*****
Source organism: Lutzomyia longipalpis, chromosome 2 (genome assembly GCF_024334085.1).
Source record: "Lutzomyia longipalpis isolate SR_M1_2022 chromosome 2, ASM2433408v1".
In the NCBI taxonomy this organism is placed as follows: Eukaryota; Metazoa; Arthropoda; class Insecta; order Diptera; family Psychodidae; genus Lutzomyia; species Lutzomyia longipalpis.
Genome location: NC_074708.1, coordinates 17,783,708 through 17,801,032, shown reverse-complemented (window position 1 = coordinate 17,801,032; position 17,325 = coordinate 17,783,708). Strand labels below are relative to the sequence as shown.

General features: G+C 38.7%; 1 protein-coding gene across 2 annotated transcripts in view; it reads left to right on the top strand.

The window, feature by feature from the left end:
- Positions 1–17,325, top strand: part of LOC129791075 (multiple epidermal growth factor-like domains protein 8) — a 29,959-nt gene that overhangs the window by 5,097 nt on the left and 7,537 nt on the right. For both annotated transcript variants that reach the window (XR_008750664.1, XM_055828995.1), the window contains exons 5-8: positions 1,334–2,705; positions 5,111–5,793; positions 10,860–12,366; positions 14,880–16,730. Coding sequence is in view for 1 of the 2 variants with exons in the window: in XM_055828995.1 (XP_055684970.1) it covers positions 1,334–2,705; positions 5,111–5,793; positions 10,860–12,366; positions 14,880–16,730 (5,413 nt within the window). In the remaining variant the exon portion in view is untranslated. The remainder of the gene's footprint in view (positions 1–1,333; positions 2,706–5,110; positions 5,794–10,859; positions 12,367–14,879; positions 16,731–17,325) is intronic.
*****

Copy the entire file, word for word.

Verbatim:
Source organism: Lutzomyia longipalpis, chromosome 2 (genome assembly GCF_024334085.1).
Source record: "Lutzomyia longipalpis isolate SR_M1_2022 chromosome 2, ASM2433408v1".
In the NCBI taxonomy this organism is placed as follows: Eukaryota; Metazoa; Arthropoda; class Insecta; order Diptera; family Psychodidae; genus Lutzomyia; species Lutzomyia longipalpis.
Genome location: NC_074708.1, coordinates 17,783,708 through 17,801,032, shown reverse-complemented (window position 1 = coordinate 17,801,032; position 17,325 = coordinate 17,783,708). Strand labels below are relative to the sequence as shown.

General features: G+C 38.7%; 1 protein-coding gene across 2 annotated transcripts in view; it reads left to right on the top strand.

The window, feature by feature from the left end:
- Positions 1–17,325, top strand: part of LOC129791075 (multiple epidermal growth factor-like domains protein 8) — a 29,959-nt gene that overhangs the window by 5,097 nt on the left and 7,537 nt on the right. For both annotated transcript variants that reach the window (XR_008750664.1, XM_055828995.1), the window contains exons 5-8: positions 1,334–2,705; positions 5,111–5,793; positions 10,860–12,366; positions 14,880–16,730. Coding sequence is in view for 1 of the 2 variants with exons in the window: in XM_055828995.1 (XP_055684970.1) it covers positions 1,334–2,705; positions 5,111–5,793; positions 10,860–12,366; positions 14,880–16,730 (5,413 nt within the window). In the remaining variant the exon portion in view is untranslated. The remainder of the gene's footprint in view (positions 1–1,333; positions 2,706–5,110; positions 5,794–10,859; positions 12,367–14,879; positions 16,731–17,325) is intronic.